One thing I always always do is take my final PDFs and rip them back into Photoshop at 300 dpi, CMYK, to give it one last visual scan for imperfections. I don’t feel like I’ve done it right until I’ve done that step. That might be because of the print shop owner who would get on my case for wasting films and plates on errors I should have caught :).

That’s a nice addition, Sigurdur—about the PDF/X-1a and PDF/X-3 settings.

What’s also interesting is that you recommend avoiding the use of EPS files, and saving images without colour profiles embedded. That leads well to your tip about talking to your printer — my book publisher sent specific colour profiles for me to use when saving artwork in Photoshop, and is happy to accept EPS files.

Thanks for replying to the other commentators, by the way. I appreciate that.

And to everyone else who commented, it’s great to know you’ve found use in Sigurdur’s advice.

Doug, murky pink-red is the new neon fuschia.

Thanks David for having me here.

You may have seen somewhere a blog headline saying “eps is dead” (just google it). It’s not exactly true yet but the day will come. Personally I have loved the eps format as a stable way to produce compressed files that never fail.

But as with the development of the tools of our trade it’s fast becoming obsolete. We demand files that include transparency (drop shadows, see through type and colours etc.) and eps has a difficulty there.

InDesign now has a cool feature in the text wrap (CS3 and up), to wrap the text using a transparent background instead of using a clipping mask. Eps is weak there, while a psd file works great. I could go on and on.

But your eps files are just fine. They will work.

About the colour profiles again:
CMYK pictures, colour adjust the pictures, using the correct ICC profiles but NEVER attach them when you save.
RGB pictures should ALWAYS have ICC profiles attached, even those you might use as your original work file in your CMKY process.

@Douglas: Great point.
Another common way to soft proof a RGB picture in a busy office is to take a look at it – or even have always turned on in Photoshop > View > Proof Colours. Then in the next item above in the View menu you would have to find the right profile to view the picture in. Of course the monitor has to be well calibrated.

A small idea: As colour calibrators are expensive tools, it would be worth considering for a group of freelancers to buy one together and let it rotate between them. Freelancer #2 comes and gets it from freelancer #1. Freelancer #3 goes and gets it from #2 and so on.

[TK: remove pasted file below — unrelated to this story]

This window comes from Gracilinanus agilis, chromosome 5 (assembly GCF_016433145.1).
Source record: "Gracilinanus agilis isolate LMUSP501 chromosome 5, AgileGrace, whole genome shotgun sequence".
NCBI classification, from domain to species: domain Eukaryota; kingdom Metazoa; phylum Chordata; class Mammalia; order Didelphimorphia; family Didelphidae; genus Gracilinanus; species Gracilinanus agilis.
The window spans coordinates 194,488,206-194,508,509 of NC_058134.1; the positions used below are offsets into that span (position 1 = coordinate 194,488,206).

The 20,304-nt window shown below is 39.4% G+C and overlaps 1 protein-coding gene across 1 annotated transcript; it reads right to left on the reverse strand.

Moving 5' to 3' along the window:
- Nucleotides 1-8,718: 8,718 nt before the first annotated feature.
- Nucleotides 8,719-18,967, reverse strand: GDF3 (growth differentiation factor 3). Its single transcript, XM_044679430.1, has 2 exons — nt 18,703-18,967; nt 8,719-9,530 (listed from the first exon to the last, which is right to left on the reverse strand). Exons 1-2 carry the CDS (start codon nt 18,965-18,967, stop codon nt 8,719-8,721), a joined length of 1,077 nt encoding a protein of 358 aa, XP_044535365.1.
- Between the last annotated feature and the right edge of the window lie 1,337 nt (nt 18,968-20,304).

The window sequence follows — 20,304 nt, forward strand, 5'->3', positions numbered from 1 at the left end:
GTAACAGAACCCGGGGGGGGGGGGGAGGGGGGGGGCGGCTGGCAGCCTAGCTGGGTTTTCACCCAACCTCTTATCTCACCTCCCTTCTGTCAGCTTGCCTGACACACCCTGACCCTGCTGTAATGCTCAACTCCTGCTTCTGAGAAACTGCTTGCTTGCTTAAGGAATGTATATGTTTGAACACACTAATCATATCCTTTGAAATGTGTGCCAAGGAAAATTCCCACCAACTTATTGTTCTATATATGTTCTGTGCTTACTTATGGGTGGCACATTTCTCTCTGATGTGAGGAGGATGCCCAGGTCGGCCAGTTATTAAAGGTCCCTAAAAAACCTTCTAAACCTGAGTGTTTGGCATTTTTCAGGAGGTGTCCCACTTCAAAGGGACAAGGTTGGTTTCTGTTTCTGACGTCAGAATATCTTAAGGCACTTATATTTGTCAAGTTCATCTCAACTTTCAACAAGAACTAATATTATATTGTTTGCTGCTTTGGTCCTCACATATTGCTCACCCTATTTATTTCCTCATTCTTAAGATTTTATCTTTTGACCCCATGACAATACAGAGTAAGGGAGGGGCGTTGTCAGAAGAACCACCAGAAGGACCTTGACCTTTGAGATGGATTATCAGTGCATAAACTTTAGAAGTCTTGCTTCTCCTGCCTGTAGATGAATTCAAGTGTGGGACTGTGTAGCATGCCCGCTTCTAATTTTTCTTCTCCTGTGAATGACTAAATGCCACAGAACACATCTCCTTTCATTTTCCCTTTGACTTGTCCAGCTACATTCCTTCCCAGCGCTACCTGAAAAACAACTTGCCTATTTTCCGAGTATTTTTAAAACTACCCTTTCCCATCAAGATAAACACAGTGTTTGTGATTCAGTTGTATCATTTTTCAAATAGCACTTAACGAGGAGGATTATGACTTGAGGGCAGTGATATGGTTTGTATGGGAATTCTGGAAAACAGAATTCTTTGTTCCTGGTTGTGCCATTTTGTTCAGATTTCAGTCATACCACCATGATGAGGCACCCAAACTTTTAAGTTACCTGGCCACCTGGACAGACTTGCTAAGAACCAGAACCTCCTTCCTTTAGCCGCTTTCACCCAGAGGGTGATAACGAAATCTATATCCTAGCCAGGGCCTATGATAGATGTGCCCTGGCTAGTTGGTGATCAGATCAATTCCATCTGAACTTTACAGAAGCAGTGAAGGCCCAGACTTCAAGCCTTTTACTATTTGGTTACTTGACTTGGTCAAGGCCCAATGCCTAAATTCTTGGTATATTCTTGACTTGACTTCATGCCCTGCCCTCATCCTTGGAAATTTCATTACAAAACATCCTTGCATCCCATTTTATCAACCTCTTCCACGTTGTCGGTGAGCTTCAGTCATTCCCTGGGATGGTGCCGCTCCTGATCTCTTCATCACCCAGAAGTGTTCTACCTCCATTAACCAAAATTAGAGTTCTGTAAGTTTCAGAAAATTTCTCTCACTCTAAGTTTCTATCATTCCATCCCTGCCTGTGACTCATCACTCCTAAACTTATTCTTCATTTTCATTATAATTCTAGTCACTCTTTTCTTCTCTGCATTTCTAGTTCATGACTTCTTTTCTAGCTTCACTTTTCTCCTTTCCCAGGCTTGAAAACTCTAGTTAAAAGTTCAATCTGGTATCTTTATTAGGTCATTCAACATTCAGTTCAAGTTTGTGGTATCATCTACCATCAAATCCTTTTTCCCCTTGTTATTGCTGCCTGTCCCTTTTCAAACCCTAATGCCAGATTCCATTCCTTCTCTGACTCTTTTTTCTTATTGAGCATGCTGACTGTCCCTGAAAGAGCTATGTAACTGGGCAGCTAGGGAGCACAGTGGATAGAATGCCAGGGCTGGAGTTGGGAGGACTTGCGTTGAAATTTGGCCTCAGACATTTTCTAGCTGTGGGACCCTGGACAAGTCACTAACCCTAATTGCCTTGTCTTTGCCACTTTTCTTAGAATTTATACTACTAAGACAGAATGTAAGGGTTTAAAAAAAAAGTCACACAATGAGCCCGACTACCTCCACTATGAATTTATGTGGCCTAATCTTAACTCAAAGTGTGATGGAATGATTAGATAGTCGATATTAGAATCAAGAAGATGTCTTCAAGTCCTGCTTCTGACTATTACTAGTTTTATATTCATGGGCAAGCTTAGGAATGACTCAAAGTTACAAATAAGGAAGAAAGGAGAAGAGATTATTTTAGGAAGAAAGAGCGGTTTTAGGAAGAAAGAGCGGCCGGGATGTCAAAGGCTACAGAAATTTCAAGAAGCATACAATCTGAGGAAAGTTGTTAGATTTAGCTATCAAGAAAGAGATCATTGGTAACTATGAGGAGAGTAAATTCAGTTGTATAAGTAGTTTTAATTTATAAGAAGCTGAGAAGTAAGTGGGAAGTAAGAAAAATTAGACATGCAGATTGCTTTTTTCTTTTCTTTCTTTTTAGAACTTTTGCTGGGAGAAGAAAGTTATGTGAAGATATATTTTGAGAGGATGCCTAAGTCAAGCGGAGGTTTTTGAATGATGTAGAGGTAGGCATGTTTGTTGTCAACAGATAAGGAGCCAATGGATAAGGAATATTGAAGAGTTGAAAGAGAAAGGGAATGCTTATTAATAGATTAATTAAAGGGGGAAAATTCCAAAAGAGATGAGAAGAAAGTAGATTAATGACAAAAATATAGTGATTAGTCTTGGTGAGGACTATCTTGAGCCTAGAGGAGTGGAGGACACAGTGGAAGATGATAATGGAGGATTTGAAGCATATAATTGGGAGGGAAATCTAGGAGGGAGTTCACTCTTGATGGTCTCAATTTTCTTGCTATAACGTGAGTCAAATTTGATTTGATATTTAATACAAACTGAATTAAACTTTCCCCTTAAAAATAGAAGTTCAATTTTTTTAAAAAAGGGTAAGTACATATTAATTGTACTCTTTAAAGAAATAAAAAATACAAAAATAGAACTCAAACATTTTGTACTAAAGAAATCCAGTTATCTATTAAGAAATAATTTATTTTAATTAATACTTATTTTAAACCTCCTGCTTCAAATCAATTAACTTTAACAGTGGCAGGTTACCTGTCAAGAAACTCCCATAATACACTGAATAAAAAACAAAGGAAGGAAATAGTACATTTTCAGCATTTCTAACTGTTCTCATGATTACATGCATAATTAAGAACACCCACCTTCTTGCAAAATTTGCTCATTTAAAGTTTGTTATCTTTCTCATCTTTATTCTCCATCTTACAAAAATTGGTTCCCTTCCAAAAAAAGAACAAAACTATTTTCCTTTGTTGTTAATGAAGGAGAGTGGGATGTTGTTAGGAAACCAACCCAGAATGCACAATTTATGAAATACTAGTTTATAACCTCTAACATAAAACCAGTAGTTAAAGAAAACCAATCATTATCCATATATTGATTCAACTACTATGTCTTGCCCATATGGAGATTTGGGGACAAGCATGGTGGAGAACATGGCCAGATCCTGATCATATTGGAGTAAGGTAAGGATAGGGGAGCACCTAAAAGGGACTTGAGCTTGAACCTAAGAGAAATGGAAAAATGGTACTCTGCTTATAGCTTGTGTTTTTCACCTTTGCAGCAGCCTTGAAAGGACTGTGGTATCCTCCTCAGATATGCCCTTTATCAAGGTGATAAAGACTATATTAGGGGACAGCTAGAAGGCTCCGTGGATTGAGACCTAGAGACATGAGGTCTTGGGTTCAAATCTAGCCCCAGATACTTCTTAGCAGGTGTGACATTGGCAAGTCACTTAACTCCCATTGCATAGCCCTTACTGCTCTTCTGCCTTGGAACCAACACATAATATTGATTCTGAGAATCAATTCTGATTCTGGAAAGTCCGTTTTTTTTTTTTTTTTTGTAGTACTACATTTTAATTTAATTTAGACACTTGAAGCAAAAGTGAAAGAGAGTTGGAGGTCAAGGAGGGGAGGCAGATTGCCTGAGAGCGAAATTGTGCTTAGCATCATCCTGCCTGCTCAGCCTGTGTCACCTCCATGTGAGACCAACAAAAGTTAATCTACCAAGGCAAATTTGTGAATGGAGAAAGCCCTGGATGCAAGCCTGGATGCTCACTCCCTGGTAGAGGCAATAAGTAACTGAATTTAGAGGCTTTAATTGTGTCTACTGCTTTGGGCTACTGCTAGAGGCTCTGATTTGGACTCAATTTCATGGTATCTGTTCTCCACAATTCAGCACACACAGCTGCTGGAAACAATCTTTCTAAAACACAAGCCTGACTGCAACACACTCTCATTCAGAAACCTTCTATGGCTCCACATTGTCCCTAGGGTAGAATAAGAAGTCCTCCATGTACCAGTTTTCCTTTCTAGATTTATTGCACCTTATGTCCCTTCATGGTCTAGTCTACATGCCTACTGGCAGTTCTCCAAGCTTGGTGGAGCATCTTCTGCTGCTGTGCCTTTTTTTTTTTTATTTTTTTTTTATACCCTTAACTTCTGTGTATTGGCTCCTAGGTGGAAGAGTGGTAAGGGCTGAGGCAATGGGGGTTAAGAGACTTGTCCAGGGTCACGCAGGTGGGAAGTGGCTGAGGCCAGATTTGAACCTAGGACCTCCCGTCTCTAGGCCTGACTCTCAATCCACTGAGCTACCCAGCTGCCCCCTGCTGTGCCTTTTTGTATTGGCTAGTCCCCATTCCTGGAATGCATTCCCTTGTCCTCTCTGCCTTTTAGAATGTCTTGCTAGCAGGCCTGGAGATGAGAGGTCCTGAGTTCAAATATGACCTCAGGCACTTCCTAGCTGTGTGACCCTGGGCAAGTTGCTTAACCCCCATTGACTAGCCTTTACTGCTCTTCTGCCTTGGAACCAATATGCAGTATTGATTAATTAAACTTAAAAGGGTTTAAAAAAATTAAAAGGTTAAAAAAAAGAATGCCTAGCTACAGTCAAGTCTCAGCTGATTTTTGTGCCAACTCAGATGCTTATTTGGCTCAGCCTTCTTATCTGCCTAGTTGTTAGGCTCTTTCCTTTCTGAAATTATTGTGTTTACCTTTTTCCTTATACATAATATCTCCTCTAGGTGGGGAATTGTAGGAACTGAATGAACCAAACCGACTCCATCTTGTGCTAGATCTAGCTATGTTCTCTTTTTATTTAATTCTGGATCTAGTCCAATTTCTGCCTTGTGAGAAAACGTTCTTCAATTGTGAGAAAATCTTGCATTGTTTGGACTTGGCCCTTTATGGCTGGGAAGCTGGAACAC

Yowzer, that’s a lot of prep!!! Really appreciate it though. Do you use an external monitor calibrator or just a software version? I was told that the external is the only way to ensure the colors on the screen will match what is printed.

@Kiren. I am sure I could make a 16 step list on how to make a great cup of espresso too :D

I use an external monitor calibrator called i1 or Eye-One, originally from GratagMacbeth (now owned by xrite.com) Great tool with great software.

There are some cheaper ones, both from xrite and others. One is Eye-One Display 2, a monitor only device. Spider3 Express for 85 eu is a popular one too.

Thanks, Sigurdur. I too was interested by both your comments on the EPS format, and the different qualities of PDF/X-1a and PDF/X-3 formats – I’ve gone looking before for information on the differences between PDF formats and have found very little except for extremely technical explanations. I’ve also never been fully satisfied with my monitor calibration so I will look into the devices you’ve listed.

Prepress preparation is something you cannot be too thorough about.

Hi, I have started out as a designer under the brand name Zahab a few months back. You might remember recommending me books about designing. Over the last couple of weeks I have encountered the problems mentioned above on a day-to-day basis. Most of them would be file extension support and color related issues which the Printing company simply ignores, leaving me to deal with the client(which believe me is not really pleasant). Will take a print of this blog and hand it over to Printers.

This blog post came in at the right time, for me at least.

If your monitor isn’t very good, even the best calibrators won’t help much. Investing in a good, but CORRECT kind of monitor, e.g., an IPS type LCD, is important especially since us designers are always dealing with color.

Hi David,

some very useful tips, thanks for posting. A printer friendly version of such useful articles would be good too, but for now its bookmarked!